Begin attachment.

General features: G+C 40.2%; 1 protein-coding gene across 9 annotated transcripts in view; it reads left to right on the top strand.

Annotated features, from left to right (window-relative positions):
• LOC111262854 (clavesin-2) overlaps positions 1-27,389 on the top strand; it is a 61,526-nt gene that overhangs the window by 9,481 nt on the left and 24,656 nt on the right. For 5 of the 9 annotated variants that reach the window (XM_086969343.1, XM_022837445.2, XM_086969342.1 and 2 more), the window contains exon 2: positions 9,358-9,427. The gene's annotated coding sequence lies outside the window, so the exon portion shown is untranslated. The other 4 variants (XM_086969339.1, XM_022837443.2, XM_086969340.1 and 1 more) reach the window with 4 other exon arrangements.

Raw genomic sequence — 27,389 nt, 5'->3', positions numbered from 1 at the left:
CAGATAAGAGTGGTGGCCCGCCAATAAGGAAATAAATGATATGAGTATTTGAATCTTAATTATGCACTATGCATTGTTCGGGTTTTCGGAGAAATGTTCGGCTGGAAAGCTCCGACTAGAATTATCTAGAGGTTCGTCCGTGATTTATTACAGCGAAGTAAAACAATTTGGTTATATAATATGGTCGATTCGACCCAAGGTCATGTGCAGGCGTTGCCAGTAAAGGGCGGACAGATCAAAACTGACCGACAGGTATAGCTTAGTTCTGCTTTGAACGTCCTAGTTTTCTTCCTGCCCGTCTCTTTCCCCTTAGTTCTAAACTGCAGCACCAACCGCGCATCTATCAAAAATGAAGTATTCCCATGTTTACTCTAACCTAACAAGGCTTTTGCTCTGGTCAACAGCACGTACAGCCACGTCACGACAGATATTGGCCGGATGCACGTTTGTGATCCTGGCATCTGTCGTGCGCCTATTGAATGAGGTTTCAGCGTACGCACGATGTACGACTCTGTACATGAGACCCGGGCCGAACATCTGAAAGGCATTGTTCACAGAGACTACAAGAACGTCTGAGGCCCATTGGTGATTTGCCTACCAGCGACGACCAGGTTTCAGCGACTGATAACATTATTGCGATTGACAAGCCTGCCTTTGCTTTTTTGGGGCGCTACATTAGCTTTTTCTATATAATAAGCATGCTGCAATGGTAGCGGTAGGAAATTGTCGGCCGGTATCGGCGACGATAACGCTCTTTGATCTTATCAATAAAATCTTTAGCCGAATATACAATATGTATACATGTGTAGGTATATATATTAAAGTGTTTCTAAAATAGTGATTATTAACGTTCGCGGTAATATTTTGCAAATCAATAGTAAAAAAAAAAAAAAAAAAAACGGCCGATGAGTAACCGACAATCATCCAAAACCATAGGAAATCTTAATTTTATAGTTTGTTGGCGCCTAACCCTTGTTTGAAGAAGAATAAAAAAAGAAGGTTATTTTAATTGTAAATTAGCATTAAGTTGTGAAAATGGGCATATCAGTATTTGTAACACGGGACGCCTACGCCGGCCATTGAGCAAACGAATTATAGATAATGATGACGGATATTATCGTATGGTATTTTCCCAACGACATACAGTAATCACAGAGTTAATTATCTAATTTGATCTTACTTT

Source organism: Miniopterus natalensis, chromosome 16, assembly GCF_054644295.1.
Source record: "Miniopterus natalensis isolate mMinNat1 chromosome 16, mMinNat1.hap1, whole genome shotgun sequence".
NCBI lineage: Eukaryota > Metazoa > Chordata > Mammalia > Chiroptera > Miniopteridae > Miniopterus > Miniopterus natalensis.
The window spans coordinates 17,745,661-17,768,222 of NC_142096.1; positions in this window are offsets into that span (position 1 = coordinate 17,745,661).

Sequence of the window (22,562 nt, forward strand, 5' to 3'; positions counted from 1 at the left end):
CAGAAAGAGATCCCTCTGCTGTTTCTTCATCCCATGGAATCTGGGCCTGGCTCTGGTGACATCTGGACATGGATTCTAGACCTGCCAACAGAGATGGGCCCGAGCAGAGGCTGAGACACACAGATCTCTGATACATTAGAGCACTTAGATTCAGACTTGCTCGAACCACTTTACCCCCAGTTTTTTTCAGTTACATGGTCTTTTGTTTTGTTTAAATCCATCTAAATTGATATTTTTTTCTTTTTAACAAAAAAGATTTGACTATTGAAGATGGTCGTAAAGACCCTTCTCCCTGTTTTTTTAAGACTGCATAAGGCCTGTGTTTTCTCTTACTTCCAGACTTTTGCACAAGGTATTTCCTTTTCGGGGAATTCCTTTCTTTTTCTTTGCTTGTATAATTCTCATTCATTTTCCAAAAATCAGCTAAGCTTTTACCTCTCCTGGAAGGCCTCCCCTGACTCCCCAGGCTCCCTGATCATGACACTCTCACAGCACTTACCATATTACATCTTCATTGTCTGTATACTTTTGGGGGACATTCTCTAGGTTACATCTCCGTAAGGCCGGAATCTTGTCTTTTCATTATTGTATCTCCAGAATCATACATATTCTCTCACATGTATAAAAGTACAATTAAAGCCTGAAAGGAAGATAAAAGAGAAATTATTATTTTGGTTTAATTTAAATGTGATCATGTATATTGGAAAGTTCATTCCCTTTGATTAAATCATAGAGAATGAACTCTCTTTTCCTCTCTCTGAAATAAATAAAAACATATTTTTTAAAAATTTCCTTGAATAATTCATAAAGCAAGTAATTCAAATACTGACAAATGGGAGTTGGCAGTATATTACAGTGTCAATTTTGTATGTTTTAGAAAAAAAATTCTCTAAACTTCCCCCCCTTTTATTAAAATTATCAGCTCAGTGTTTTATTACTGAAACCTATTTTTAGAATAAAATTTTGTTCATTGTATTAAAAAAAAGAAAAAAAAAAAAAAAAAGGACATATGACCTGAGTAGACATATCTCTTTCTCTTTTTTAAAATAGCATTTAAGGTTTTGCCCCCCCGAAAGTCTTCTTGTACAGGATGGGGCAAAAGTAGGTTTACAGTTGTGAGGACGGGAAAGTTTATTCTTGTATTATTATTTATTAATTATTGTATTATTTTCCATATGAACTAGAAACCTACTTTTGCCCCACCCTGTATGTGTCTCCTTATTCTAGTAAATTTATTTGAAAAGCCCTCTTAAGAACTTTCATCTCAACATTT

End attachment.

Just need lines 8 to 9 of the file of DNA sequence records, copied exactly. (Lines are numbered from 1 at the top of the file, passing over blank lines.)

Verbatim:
NCBI lineage: Eukaryota > Metazoa > Chordata > Mammalia > Chiroptera > Miniopteridae > Miniopterus > Miniopterus natalensis.
The window spans coordinates 17,745,661-17,768,222 of NC_142096.1; positions in this window are offsets into that span (position 1 = coordinate 17,745,661).